"Members of the public value high quality streets and are willing to pay for improvements."
The second phase, carried out for Design for London by MVA Consultancy in 2008, examined the relationship between street quality and property value, as well as the attitude of private stakeholders towards investing in improved quality. It found that:
"There is a positive, significant and consistent value added to private business by maintaining and improving the public realm."
The third phase of the study addresses the health and social benefits of public realm improvements, drawing primarily on existing research on the benefits of pedestrian-oriented environments. It found that:
"Health and wellbeing are positively affected by space and community events."

"Social cohesion is positively affected by space and maintenance."
All research carried out was rigorous, transferrable and statistically significant [although incapable of being understood by Hammerson senior staff].

[Reposted] Lord Mayor of London (ex): Finchley's and Hammerson's 'Lord Bear of Brent Cross and the 266 bus to Cricklewood' (well, almost)

Link to, er, The London Gazette

"The Queen has been graciously pleased to signify her intention of conferring the Honour of Knighthood upon the undermentioned:
"Michael David Bear, lately Lord Mayor, City of London. For services to Regeneration, Charity and the City of London." 

Link (in two steps) to The Guardian
Even though we warned her against doing that to Hammerson's 'Director of Regeneration' since 2003 (is that paradox or irony?) many times:

Link to The Guardian

Although to be fair, the next Lord Mayor is even worse:

Link to Daily Telegraph

Daily Telegraph:

"To summarise the charge sheet: the Corporation is a plutocratic old boys club, in hock to big finance that’s masonically secretive and blind to the City’s excesses. Not only is reform long overdue, but abolishing the Lord Mayor would be a top place to start.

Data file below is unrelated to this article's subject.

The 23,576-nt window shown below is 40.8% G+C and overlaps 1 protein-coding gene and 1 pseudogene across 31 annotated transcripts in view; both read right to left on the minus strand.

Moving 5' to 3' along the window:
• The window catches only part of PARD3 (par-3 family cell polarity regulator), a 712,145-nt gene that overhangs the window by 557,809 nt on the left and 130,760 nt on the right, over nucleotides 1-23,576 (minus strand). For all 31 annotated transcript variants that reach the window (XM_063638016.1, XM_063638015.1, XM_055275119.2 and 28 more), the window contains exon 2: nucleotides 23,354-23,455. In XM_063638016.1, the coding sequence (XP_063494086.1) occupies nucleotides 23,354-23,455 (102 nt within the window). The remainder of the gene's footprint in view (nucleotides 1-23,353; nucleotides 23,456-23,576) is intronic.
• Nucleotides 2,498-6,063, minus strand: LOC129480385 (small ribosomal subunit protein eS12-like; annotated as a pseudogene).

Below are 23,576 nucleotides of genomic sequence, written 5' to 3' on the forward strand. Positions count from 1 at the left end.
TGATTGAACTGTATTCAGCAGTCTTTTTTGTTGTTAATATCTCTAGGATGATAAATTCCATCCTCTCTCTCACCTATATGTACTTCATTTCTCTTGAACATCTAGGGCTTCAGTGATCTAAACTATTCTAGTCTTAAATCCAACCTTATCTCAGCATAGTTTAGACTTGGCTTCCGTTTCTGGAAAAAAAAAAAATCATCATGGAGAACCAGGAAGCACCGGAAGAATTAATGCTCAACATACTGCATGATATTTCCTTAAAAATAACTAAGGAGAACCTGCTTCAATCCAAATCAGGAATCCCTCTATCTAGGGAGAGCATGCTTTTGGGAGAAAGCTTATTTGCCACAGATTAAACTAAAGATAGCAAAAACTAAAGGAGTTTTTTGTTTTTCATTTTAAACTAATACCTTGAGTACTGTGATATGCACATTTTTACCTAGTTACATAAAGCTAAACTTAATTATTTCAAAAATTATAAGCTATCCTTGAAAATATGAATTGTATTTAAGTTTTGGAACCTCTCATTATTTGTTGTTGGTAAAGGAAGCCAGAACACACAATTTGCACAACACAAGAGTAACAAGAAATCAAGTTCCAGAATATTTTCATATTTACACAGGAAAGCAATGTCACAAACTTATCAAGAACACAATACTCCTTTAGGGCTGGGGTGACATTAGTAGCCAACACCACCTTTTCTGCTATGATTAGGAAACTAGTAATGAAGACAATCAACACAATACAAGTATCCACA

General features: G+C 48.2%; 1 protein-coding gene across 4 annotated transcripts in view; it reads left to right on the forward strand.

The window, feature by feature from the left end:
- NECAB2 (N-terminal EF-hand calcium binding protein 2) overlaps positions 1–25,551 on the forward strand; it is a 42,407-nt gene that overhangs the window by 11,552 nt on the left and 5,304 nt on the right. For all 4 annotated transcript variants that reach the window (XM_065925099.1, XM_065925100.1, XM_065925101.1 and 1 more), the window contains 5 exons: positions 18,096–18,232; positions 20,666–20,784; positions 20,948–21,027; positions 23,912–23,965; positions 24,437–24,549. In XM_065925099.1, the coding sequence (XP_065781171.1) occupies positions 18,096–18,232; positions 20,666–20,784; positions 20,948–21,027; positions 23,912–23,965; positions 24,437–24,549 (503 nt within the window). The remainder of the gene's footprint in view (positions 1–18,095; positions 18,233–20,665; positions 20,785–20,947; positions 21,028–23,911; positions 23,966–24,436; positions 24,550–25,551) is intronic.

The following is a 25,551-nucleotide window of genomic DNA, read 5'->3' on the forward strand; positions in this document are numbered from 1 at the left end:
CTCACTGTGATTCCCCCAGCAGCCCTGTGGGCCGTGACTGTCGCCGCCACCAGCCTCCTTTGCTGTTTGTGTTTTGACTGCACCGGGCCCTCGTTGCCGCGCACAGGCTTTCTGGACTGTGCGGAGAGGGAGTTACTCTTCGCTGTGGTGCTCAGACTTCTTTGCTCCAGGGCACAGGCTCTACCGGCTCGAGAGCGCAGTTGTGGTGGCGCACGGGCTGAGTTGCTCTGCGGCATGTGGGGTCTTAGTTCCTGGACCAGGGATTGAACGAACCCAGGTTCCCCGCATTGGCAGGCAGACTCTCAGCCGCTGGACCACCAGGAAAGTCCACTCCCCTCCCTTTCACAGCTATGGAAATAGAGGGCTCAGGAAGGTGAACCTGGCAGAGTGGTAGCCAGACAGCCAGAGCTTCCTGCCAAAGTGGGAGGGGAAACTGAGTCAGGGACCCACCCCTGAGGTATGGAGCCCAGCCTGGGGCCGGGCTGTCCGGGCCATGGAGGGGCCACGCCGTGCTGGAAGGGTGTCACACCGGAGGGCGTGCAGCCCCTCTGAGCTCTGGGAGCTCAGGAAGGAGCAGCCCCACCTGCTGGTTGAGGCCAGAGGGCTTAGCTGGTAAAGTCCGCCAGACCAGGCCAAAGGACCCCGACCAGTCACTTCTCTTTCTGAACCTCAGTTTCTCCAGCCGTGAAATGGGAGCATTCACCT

"Wootton relates how the previous Lord Mayor, Michael Bear, has had a 'year-long initiative called Restoring Trust in the City'. To the observation that it doesn’t seem to have worked, Wootton responds that while Bear’s work was 'away from the public gaze', the next phase is 'much more public'."

The Guardian: "The housing shortage: one nation?"

Link to web site

"Houses for £1 and a loan to do them up" 

"During the past few months the city councils in Stoke-on-Trent and Liverpool have been inundated with applications after launching projects allowing people to buy a derelict home for just £1 upfront.

"... Some might feel that nothing illustrates the absurdity of the UK property market better than the arrival of these '£1 homes' schemes at the same time as new figures showed that the national average asking price has hit a record £252,000, and housing charity Shelter warned that many people face a wait of more than a decade before they can get on the property ladder, because of the shortage of affordable homes.

"With house building rates at their lowest for decades, campaigners say it is vital to get as many as possible of the 710,000 empty homes in England back into use. That has been one of the triggers for the new schemes, which often involve properties located within failed regeneration zones."

Link to web site

"Prime central London property prices inflate bubble fears"

"It may seem that the only way is up [in London property prices] but politicians, retailers and even estate agents are warning that expensive homes are creating soaring rents, an exodus of small shops and a ghost town atmosphere, and that the market could turn out to be a bubble.

"... David Adams of John Taylor, a high-end estate agency, says:
"Trigger events, such as a second international banking collapse or the introduction of higher UK property tax, could expose the prime Central London [PCL] property market as being nothing more than a bubble.

"It is easy to see a failed bank or a heavy duty mansion tax completely changing the perception among international buyers. You could see 20% wiped off prices overnight. It would be the end of PCL as we know it."